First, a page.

Islam in question

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THE Rev Robert Anderson 
(Letters, 30 May) claims that the decline of Christianity in Britain leaves us “defenceless against ­Islamic identity and determination”.

However, the Rev Anderson neither specifies the nature of the threat posed by this nor explains how a more popular adherence to his own religion would help to overcome it.

If he could provide us with this information, it might at least help to allay any cynical suspicions that he is using a vague alarmism to scare people into his church.

What it would not do, ­however, is turn atheists like me into Christians for the purpose of dealing with other religions.

The Christian God does not become any more plausible to me just because the Muslim percentage of Britain’s population is growing and a very few alleged Muslims appear to have been ­involved in outrages in the name of their supposed beliefs. My having no god is not “the least helpful option”: it was never an option at all.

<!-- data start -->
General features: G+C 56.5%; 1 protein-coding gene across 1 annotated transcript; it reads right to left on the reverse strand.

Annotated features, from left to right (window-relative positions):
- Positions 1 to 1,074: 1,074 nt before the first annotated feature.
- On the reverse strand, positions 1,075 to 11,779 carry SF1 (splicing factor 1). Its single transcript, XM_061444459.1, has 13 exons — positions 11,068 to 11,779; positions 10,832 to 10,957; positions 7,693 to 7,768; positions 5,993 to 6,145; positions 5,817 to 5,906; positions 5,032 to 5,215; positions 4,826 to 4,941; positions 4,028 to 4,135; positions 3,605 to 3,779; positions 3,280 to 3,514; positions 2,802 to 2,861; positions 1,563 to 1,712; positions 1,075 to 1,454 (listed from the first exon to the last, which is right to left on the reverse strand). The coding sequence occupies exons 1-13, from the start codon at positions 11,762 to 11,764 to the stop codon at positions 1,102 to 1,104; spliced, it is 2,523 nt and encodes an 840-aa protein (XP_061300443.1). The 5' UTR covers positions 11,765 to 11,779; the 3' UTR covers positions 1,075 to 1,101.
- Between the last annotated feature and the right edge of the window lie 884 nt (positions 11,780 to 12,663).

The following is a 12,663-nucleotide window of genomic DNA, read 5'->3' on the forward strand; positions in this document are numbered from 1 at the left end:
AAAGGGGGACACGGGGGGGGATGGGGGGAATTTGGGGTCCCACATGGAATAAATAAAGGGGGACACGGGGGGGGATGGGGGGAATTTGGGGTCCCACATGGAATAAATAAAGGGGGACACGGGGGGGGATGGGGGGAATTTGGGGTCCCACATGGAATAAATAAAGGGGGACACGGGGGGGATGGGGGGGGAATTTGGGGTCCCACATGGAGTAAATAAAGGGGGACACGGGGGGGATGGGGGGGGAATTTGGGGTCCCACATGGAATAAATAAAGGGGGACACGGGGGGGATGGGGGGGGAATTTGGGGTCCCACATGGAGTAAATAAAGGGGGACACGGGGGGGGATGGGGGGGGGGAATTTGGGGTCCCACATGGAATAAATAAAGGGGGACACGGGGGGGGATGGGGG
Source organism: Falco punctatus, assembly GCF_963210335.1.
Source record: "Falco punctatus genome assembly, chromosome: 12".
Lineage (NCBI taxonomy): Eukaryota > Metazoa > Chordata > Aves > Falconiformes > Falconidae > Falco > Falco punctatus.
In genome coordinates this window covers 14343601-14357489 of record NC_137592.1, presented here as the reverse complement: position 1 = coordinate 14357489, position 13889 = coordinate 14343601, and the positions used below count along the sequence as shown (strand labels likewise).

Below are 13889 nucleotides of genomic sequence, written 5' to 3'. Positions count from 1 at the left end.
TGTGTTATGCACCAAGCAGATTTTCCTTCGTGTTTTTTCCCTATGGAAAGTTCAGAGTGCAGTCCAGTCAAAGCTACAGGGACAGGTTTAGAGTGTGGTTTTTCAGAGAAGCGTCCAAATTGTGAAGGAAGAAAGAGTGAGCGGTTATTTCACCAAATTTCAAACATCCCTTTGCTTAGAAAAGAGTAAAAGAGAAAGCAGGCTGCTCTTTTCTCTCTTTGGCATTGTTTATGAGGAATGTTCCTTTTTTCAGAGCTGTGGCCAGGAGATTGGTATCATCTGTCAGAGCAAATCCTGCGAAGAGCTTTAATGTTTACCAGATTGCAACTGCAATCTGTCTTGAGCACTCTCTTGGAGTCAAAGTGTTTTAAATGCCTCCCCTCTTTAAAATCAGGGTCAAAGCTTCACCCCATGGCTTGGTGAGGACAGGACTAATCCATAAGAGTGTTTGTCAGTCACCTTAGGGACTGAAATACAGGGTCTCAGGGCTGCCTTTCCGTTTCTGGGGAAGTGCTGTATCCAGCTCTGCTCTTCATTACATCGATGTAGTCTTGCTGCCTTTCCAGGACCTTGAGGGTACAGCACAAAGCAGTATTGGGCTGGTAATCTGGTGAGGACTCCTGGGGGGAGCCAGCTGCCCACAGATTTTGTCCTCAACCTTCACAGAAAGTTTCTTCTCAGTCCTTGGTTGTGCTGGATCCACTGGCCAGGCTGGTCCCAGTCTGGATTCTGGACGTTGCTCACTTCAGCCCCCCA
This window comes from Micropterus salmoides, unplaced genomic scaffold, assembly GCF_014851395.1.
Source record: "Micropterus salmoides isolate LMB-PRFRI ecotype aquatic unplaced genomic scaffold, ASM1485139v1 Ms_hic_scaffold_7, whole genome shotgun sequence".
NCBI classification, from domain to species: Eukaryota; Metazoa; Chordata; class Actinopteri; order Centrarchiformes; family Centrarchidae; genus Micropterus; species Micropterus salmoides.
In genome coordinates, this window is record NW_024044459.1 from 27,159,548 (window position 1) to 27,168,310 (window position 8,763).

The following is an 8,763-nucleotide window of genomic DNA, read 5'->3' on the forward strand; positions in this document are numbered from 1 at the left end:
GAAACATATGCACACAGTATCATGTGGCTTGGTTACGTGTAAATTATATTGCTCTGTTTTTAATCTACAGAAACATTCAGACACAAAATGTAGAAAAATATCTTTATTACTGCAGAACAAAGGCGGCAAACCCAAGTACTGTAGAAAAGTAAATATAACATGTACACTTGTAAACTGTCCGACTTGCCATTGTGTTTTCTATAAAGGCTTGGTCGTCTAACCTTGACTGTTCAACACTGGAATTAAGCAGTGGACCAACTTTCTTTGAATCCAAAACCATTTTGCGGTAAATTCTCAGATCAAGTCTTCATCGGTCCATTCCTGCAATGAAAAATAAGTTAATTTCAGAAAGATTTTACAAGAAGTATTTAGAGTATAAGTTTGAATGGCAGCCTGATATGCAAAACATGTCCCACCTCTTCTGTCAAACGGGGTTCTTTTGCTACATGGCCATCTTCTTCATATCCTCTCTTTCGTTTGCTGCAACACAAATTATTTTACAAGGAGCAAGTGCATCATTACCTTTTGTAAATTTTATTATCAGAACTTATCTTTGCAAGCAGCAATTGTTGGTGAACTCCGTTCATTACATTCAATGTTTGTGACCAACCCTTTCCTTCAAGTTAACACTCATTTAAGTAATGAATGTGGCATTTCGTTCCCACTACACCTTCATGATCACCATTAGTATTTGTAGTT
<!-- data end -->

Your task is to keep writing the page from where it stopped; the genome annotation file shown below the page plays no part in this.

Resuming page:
Robert Canning

Secular Scotland

Broughton Street


Condemnation of the ­murder of Lee Rigby from ­Islamic groups is welcome, and I already had no doubt that such mainstream Muslims would ­display such sentiments.

I just wish the discussion would go a bit deeper: how do moderate Muslims view portrayals of violence in the Koran?

If Islamic extremism is to be pulled up by its roots, we need to hear moderate Islamic voices clearly and publicly.

As a Christian debater, I ­routinely defend the faith against those who cite Old Testament passages as evidence of God’s immorality. The same open discussion should also ­encompass Islam.

Just as the manifestos of ­political parties should face ­critical scrutiny, so should all
religious texts.

Richard Lucas